Oh, and yes, my EasyJet refund. Perhaps the EU regs will cover that.

  21. @Stuart. “I have never trusted advanced payments for any resort/hotel. Period.” Good luck finding a hotel in CBD Sydney over New Year’s Eve. All are non-refundable pre-pay. You need to buy a travel insurance policy.

  22. Name and shame indeed. I had four tickets booked for Highclere Castle’s spring tour (where Downton Abbey was filmed). They weren’t cheap – 120 GBP each – and they are refusing to refund despite being closed due to Covid. Truly disgusting behavior from one of the wealthiest families in Britain, the Earl and Countess of Carnarvon!

  23. @Max’s proposal — an escrow account, preferably held by a trusted intermediary (such as a bank) — is clearly the safest solution in a world where companies are struggling and may go bankrupt in huge numbers. But the cost and complexity of implementing it would be high.

    In the UK, all payments over £100 made with a credit card* are effectively guaranteed by the credit card company — they are jointly liable with the supplier for the delivery of the good or services and, if those are not delivered (or if the supplier goes bankrupt), the credit card company *must* refund you. Experience since this legislation was introduced in the 1970s is that the credit card companies mostly operate on a “no questions asked” basis, certainly in the case of bankruptcy, and their presumption is generally in favour of the consumer, leaving it to the company to prove otherwise.

    As we know from 2008, most retail banks (who issue most of the credit cards in the UK market) are “too big to fail”, so are guaranteed by government. That’s about the best protection I can see for deposits for future travel.

    Start lobbying your legislators!

    *This legislation only applies to cards offering credit, not to debit cards which simply use money in your current/ checking account. Pay with a debit card and there is no protection.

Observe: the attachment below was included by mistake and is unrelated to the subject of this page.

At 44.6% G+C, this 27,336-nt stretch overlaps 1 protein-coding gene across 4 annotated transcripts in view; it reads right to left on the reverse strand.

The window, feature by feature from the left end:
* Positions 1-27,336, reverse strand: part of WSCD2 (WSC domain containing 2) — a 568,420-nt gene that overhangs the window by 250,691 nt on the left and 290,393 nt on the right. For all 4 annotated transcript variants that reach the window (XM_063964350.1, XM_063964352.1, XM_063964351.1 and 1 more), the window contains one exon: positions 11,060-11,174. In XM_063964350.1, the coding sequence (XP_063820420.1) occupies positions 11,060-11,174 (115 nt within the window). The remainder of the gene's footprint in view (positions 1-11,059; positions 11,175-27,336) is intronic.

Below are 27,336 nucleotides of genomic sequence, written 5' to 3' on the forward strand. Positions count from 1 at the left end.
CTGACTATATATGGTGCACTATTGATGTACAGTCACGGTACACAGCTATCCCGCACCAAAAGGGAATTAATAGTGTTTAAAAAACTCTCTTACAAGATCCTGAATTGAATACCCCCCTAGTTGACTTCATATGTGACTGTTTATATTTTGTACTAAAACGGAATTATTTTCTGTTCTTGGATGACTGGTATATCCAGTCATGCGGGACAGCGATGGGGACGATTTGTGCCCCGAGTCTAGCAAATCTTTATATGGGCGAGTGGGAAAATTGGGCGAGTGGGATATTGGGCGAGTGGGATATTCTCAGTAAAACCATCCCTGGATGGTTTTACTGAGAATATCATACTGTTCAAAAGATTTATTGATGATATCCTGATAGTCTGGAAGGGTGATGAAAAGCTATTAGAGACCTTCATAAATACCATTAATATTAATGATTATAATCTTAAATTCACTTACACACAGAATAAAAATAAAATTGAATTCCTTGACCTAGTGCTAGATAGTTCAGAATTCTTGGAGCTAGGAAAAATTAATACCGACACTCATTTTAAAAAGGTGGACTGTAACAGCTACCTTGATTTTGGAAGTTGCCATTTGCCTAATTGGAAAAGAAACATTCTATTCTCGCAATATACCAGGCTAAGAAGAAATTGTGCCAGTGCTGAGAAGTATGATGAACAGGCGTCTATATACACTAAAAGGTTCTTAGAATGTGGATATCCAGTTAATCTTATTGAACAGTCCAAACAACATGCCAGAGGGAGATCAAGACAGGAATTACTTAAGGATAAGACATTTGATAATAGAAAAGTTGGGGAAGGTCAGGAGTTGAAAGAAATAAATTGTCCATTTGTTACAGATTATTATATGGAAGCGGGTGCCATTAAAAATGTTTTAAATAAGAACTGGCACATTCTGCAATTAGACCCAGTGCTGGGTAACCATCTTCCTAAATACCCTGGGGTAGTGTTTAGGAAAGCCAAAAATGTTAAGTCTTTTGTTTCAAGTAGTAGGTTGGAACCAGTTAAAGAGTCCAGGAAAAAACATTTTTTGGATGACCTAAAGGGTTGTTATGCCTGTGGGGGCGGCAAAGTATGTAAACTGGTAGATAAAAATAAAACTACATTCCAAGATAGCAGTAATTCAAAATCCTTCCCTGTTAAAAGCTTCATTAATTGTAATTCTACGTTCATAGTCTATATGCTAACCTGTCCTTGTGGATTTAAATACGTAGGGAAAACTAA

24. Segregated accounts are certainly the way to go in the future.

    As for the current situation, we are currently preparing criminal cases against the C level management of those not refunding refundable fares/rates. There are different titles which can be used. Maybe, the perspective of going to jail will change their policy … at least their jail terms will be a signal for future managers.

  25. Just holding the money in a separate account won’t help. Maybe some kind of 3rd part escrow fund services will pop up for travel bookings. Trust in the travel industry to honor their commitments has been completely eroded.

  26. I had a really rough go with Priceline on a hotel refund. After three phone calls I got a refund, Bottom line….never use them again. Who wins in this scenario…?

  27. I’m simply not going to be doing prepaid rates for hotels anymore and Bonvoy has finally been 100% cut off for us. Feels good!

  28. Hotels.com cannot be trusted to get you a refund, even when the hotel notifies it will be closing up temporarily on our dates of stay. All I’m being offered is a voucher, which is virtually useless because I may not be back to that continent, much less that town, in the next year. Epic fail here. Last time I will book anything with them. Surprisingly, some other OTAs have done better.

  29. #RCB, It’s a purchaser’s responsibility to read the PDS on their Credit Card insurance before deciding to avail themselves of it, should the need arise. Typically credit card policies do not offer the same level of cover as a standalone travel insurance policy, in my experience. It is particularly tricky if some elements of the trip were not purchased on said card, as then likely not to be covered at all by the cc policy.
    Don’t blame the credit card company – take a little time to read the (admittedly) boring PDS to make sure it offers you the peace of mind you seek, in respect to what categories are important to you & the amounts of cover you require.
    Some travel insurance companies offer an annual policy, offering cover for multiple trips within the 12m validity of the policy, both domestic and international. If you travel frequently and feel your cc policy to be inadequate for what you need, perhaps this could be worth your while investigating.

  30. I almost never prepay for hotels or cars, and for airlines it’s always with a CC to at least have a method to dispute problems. But since I’ve started the card churning all my hotels and flights are with points.

Leave a Reply

If you'd like to participate in the discussion, please adhere to our commenting guidelines. Your email address will not be published. Required fields are marked *